United Way of Greater Greensboro’s 95th Campaign Raises $11,230,000
Greensboro, NC (May 30, 2018) – United Way of Greater Greensboro is proud to announce its 2017 campaign raised a total of $11,230,000. The United Way is leading the local movement to end poverty in Greensboro through partnerships with human service organizations.
· Over 14,000 caring people and 344 companies gave, 10 strategic grants were awarded and a lead estate and trust gift in honor of Thornton H. and Margaret Williams Brooks was received during this campaign cycle.
Phyllis Brooks and Jane Lybrook daughters of Thornton and Margaret Brooks say “Community was so important to our parents. They always felt like Greensboro was home and the center of everything. To them it was the heart of the Piedmont.”
Contributions made to the campaign will be invested in programs and initiatives that increase the economic mobility of Greensboro children and families.
“Our 95th annual United Way campaign represents a willingness by citizens to give back by providing a hand up to those in need. Greensboro is a place where philanthropy translates into hope and love in support of education and training to get jobs” says Michelle Gethers-Clark, President and CEO of UWGG.
“We appreciate how much the community has embraced the work of United Way to eradicate poverty in our city. The bold steps that have been taken by many in the past several years to tackle this issue is so admirable. The results are impressive and as more join our cause we will achieve the ultimate goal. Everyone deserves a chance in life to be successful. We applaud all who have helped in any way in this endeavor,” says Chuck Burns, 2017 Campaign Chair.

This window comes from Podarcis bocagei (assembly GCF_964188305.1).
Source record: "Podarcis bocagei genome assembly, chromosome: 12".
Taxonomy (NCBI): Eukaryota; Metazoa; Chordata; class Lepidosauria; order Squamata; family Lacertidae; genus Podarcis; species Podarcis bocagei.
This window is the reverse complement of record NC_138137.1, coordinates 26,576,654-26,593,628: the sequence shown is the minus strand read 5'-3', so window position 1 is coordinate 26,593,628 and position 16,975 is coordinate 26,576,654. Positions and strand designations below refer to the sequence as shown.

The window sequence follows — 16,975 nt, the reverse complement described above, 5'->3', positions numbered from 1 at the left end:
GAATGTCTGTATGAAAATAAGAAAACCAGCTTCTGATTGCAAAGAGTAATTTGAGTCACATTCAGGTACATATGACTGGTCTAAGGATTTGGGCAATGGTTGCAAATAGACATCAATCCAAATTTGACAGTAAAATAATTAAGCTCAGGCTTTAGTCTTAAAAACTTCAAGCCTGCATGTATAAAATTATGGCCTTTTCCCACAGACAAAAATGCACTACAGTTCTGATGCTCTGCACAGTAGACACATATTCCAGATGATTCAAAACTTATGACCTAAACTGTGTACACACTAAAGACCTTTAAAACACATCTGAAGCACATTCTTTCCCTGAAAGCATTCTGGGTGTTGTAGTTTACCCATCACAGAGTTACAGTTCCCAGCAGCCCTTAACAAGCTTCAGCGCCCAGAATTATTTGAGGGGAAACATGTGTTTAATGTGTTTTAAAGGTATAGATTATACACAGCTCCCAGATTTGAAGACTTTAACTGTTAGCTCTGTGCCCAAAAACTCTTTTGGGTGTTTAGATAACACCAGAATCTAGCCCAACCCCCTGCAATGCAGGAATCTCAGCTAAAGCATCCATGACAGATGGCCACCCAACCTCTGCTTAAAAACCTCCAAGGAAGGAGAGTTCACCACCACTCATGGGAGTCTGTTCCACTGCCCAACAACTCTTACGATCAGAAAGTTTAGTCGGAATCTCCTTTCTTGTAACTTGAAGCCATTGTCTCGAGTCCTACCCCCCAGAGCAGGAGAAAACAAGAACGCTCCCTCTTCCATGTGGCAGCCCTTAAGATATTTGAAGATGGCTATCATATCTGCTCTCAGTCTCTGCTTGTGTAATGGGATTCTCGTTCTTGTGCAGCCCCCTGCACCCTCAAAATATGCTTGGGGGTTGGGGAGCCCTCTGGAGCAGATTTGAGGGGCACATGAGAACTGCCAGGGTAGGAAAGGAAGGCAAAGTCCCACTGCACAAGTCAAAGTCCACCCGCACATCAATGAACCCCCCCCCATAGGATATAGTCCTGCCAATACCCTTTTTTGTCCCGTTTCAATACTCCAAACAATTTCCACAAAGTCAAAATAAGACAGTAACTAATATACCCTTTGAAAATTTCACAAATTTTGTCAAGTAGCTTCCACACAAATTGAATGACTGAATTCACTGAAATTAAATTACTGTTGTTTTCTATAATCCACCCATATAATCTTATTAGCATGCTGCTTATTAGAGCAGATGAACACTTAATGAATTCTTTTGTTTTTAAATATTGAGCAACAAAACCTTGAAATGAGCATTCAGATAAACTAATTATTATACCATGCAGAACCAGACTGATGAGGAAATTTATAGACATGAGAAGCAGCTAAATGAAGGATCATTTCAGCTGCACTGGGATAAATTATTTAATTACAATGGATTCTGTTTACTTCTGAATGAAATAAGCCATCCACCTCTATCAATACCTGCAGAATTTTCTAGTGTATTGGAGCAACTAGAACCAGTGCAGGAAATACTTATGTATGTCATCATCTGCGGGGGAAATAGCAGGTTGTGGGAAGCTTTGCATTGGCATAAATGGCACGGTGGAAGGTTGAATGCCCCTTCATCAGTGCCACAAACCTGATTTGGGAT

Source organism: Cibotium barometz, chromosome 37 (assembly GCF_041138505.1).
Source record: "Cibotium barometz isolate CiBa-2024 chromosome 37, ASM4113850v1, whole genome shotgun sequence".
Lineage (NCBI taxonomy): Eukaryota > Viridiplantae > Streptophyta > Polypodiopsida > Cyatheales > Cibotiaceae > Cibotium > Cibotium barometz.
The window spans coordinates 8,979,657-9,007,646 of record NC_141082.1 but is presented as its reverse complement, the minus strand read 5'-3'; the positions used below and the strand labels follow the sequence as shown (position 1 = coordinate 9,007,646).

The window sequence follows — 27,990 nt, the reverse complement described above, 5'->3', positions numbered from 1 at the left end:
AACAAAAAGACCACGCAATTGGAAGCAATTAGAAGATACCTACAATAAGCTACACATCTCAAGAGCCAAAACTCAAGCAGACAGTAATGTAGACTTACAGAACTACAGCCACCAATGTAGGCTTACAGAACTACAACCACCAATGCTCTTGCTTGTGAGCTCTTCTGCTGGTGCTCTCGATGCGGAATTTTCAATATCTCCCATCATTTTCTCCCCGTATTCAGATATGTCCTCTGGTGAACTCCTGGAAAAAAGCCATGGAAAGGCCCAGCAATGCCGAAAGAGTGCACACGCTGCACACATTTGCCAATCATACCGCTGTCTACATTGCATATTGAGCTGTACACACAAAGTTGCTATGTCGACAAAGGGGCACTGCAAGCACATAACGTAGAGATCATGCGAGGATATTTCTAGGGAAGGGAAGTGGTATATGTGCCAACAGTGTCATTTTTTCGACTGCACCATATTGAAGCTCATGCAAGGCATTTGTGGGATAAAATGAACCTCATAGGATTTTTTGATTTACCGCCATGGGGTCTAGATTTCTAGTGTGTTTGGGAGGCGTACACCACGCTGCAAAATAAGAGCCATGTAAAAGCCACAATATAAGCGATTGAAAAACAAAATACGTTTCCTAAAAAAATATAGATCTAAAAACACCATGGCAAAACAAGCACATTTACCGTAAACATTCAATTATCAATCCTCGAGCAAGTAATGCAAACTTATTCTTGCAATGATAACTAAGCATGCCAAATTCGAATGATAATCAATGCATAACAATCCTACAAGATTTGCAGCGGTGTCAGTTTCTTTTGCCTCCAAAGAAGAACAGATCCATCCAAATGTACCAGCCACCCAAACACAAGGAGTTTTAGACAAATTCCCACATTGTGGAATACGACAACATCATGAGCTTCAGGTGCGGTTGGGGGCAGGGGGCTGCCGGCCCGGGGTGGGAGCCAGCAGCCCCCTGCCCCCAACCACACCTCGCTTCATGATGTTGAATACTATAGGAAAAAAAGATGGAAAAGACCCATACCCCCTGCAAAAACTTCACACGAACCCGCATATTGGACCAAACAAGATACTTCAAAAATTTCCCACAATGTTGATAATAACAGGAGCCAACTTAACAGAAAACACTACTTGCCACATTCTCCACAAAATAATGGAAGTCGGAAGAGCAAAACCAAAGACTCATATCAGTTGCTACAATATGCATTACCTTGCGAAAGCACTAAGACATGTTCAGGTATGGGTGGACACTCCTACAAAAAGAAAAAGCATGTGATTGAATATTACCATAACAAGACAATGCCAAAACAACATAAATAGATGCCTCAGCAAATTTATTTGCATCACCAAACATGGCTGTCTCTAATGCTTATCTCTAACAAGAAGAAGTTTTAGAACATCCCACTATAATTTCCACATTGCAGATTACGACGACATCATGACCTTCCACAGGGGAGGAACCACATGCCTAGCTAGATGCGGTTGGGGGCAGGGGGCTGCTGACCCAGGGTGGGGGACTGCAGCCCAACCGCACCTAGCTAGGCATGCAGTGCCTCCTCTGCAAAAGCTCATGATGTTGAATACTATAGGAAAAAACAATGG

END POVERTY: United Way of Greater Greensboro is creating a bold movement to end local poverty. Join us and support our partnerships that work together to help: Kids succeed in school and life, Adults learn new skills and land jobs, Seniors access needed care, ENTIRE families thrive. GIVE, ADVOCATE, VOLUNTEER – Local impact for 96 years and counting. The federal government defines poverty as family of four earning $24,600 per year. According to local self-sufficiency standards many four-member households need to earn around $60,000 to meet basic needs without subsidized assistance. www.unitedwaygso.org